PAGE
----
The inquiry “yuh get thru?” is commonplace. It means: did you succeed in completing the business or personal transaction you were attempting to do with a third party?
The transaction is usually one involving access to a service and the path to such success is routinely frustrating and stressful.
Unless one belongs to one of the political cliques or to the super capitalist class, for whose benefit the country is disproportionately run, every other citizen has to line up with the now notorious brown envelope carrying “yuh documents” in order to “get thru”.
The documents may be deemed insufficient because the bureaucrat belatedly decides that more documents than what was first demanded are required—so you have to return. Often going online is not much better, except it does not require standing in line in the hot sun.
Why is a birth certificate “to prove nationality” necessary if a person already has a Trinidad and Tobago passport? In addition, if you have to present a birth certificate it has to be in the latest of the prescribed forms causing the further inconvenience of seeking out each new edition. We must go through the same hoops for marriage and death certificates.
To add to our considerable stress, many private sector businesses have become big bureaucratic beasts indistinguishable from those prowling the public sector. Mind you, this is a “who the cap fits” narrative because all of us occasionally meet an officer or employee who will help us out of the cruel bureaucratic grasp, provided the security personnel have not already bouffed you.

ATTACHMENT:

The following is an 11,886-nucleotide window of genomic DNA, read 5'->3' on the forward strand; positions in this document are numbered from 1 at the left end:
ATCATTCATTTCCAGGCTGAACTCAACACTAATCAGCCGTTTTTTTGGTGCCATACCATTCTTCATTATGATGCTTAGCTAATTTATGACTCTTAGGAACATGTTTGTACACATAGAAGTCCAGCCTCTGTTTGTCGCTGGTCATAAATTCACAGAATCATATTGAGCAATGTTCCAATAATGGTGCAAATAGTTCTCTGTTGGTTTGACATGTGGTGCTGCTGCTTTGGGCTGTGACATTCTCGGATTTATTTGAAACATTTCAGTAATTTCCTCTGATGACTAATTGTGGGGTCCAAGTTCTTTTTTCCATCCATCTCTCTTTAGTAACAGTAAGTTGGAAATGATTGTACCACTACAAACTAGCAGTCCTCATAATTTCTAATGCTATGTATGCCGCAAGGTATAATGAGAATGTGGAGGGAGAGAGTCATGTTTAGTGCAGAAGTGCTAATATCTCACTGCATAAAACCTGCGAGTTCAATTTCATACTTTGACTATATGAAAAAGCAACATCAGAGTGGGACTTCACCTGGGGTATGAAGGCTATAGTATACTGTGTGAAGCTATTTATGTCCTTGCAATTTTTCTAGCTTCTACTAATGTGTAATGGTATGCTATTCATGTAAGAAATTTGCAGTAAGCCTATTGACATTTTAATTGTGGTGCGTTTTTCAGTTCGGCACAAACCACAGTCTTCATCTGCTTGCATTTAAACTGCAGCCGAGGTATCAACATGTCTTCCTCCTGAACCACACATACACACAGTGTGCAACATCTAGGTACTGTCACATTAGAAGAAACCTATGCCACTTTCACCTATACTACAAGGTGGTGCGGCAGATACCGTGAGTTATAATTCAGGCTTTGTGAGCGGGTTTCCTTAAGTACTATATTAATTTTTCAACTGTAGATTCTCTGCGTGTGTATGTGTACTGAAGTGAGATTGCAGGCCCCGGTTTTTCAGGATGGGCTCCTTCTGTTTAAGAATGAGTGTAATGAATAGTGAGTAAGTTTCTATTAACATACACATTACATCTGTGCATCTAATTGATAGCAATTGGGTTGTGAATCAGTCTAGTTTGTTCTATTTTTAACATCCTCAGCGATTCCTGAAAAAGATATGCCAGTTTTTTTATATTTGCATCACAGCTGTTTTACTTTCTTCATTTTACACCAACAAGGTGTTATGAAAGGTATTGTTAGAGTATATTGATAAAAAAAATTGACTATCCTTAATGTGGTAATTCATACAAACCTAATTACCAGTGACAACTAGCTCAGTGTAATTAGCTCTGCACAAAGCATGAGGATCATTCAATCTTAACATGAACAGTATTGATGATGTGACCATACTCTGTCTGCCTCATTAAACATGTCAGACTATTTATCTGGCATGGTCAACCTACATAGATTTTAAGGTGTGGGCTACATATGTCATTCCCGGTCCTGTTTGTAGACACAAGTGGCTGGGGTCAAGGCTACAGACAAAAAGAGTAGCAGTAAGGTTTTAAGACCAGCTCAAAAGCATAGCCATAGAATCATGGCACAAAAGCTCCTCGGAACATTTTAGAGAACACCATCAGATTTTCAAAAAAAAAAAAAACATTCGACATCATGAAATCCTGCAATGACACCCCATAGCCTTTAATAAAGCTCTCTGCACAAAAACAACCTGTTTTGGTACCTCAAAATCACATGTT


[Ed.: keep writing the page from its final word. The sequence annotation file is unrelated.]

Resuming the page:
Why is a statement of source of funds required from us when we have an entitlement to receive our own money—for example, with the surrender of a life insurance policy or a sale of shares? The money was long ago invested and currently must be “clean” money.
Does taking money out or making a sale of shares therefore really require the same level of interrogation?
Moreover is the Unit Trust recognized as an institution to which funds due can be sent? This obstacle was reportedly put in the way of someone who has long emigrated and no longer has any other account in Trinidad and Tobago to which funds can be sent. Trying to open an account anywhere now is a nightmare.
I sometimes meet nice persons who take care of me where I bank, like I did last Thursday, but banks are big pressure. The pressure points are so many and so cruel, especially for older citizens, that some banks are at risk of replacing lawyers as the top hate-figures.
Readers will be particularly disappointed if I do not also join their complains about the fees for online transactions and paper statements, even though online statements are only available for limited periods.
Why are the online banking platforms so diverse in their requirements? What is the password and encryption game? Why force a consumer to change passwords when signing up for online service.
Why provide an initial password that is so long and complicated that it looks like alphabet soup and anyway does not grant access ?
I had a minor victory. Some younger persons told me two years ago that my age was the reason for my complaints. Now they have encouraged me to write this column. Whenever I fail at an online transaction I usually have someone in their 20s or 30s attempt it and it does not surprise me when they also fail.
This column has barely touched the mountain of bureaucratic obstacles to doing business. Where are they taking us with a digitised process limited to getting an application form and an appointment date, but no grant of the application if the information is in order? You still have to “go een” and face bureaucratic assailants to receive renewals or to complete registrations.
The beat of hollow announcements about the ease of doing business goes on while we travel in circles on potholed digital roads to nowhere. Readers should bombard those organisations full of offending bureaucrats as well as newspaper editors with letters detailing their bad experiences by the grappe.
Let’s wake up the sleeping regulators.